“I had to use the fax machine at reception at the hotel because it all needed to be done, signed and executed before the start of the prologue, which was just hours away. And ultimately there were millions of dollars of bonus payments that resulted from all of this.
“The funny thing is that I can remember being with Lance in the team vehicle – we didn’t have a bus at that point, we just had a campervan – and we were going over to the opening ceremony for the Tour, but Lance and I were in the middle of these massive negotiations. We would check in with each other about this business stuff, but at the same time he was getting ready for maybe the biggest day in his life in cycling. So there were all these other currents going on.”
Still, these problems didn’t affect Armstrong’s prologue performance. “I remember being in our team campervan and Lance was the last rider to depart,” says Gorski. “I think George Hincapie and Kevin Livingstone were there in the camper and Johan Bruyneel was in there as well. Lance put his time trial suit on, and his last words to all of us were: ‘Get ready to watch the show.’ And as he walked out we just looked at each other and shook our heads, and said: ‘He is one of a kind.’ The level of confidence and showmanship all wrapped in one human being… there’s just nothing like him. And what a show he gave us.”
Much has been written about Armstrong in the years since that moment, but Gorski remembers it could have all been so different. “I was in the car behind Lance with Johan and Jeff Brown, who was the mechanic, and there was a pretty good grade climb near the end of that prologue. We were watching like hawks and we could see Lance was debating whether he should stay in the big ring or drop into the little ring as he was climbing, and he decided to go to the little ring. As he shifted, for a brief moment, the chain actually went off the ring.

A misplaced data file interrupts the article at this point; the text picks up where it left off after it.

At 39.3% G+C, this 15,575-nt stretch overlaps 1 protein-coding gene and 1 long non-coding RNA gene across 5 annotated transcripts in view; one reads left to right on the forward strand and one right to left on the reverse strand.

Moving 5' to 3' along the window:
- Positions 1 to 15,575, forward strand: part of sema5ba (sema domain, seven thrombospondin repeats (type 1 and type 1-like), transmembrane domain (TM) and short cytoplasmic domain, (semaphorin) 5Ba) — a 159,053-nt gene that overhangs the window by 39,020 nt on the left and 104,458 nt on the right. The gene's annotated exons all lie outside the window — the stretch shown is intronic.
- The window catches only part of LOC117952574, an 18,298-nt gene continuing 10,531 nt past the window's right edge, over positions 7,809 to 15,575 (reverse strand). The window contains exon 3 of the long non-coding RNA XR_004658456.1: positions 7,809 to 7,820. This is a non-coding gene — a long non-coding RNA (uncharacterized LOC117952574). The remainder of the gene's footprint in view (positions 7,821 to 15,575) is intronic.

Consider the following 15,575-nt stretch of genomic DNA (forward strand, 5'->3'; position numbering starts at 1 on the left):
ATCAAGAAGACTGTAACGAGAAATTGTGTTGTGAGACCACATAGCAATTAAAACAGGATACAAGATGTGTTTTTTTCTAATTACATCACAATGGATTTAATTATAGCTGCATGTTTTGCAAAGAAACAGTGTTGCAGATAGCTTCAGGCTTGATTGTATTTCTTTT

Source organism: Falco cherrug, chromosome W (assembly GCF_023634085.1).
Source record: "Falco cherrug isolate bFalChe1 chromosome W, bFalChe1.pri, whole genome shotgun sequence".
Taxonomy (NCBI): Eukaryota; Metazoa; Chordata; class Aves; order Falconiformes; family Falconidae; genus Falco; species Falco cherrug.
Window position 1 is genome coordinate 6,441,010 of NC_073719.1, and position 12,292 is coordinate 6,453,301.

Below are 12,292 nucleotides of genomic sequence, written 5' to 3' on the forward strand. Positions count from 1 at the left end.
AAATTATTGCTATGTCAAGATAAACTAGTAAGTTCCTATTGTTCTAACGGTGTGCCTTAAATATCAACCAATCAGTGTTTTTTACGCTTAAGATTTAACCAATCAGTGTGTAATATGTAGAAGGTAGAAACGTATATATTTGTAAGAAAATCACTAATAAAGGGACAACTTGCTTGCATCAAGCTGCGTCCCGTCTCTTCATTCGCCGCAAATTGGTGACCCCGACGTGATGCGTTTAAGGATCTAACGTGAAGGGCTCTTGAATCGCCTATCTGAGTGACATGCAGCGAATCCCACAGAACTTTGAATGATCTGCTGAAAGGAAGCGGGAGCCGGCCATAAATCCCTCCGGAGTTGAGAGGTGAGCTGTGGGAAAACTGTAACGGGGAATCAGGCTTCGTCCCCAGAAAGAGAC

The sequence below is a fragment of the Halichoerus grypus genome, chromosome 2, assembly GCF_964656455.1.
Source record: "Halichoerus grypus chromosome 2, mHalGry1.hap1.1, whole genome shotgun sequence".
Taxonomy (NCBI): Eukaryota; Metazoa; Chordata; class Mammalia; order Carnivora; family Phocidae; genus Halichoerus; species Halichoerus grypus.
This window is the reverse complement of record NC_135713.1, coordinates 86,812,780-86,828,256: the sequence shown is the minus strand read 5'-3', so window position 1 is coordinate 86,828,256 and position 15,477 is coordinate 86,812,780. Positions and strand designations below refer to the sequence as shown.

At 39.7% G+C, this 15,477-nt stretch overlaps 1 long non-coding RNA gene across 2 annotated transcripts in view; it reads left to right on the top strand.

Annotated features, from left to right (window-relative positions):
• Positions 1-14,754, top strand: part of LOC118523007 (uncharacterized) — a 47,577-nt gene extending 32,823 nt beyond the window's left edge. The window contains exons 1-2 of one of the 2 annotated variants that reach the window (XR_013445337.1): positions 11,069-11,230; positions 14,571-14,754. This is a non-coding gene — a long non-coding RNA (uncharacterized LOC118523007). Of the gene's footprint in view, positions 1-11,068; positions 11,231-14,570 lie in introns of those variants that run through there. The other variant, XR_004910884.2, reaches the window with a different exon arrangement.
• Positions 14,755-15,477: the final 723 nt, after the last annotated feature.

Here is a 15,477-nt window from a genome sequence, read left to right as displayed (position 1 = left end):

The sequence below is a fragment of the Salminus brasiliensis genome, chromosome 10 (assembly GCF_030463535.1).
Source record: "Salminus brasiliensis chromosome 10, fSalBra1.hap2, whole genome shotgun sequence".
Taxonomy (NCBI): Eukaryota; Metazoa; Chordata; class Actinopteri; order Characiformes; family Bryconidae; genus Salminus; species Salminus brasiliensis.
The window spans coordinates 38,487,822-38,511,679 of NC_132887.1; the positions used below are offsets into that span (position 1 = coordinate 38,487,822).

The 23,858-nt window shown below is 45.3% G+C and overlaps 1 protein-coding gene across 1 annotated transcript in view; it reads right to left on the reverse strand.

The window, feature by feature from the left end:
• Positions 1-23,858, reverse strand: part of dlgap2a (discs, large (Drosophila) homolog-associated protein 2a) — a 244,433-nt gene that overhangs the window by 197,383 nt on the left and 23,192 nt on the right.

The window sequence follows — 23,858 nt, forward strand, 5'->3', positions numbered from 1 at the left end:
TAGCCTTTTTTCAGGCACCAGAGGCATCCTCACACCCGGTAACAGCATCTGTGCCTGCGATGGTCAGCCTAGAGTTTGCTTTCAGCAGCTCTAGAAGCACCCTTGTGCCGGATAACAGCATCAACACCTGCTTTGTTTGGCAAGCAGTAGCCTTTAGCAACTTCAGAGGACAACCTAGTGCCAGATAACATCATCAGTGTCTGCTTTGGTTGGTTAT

“Our hearts were in our mouths. I remember looking at Jeff, whose job it was to make sure that the derailleurs are tuned properly to stop that happening, but Lance jammed the shifter and corrected it almost instantaneously. He averted disaster but if he had lost his chain off of the ring it could have made the difference between winning and losing that prologue. That was the key moment.
“Then there was the explosion of emotion when he crossed the line and reached where we all were. That will be a memory that I will always treasure. I’ve heard Lance say publicly that in all his seven Tour wins that 1999 prologue was the most meaningful moment.
“I think all that had happened in the prior two or three years – from Lance’s cancer diagnosis to chemotherapy to the struggle of the comeback, the ups and downs – meant that that moment was very significant. But even then no one knew what was going to come next.
“Nobody had any clue that it might mean winning the Tour, winning two Tours or winning seven Tours. All it meant was that this guy came back from his deathbed to win the prologue at the Tour de France.
“But right then I remember crying, breaking down in tears: tears of just disbelief, of joy. It was amazingly emotional for me.”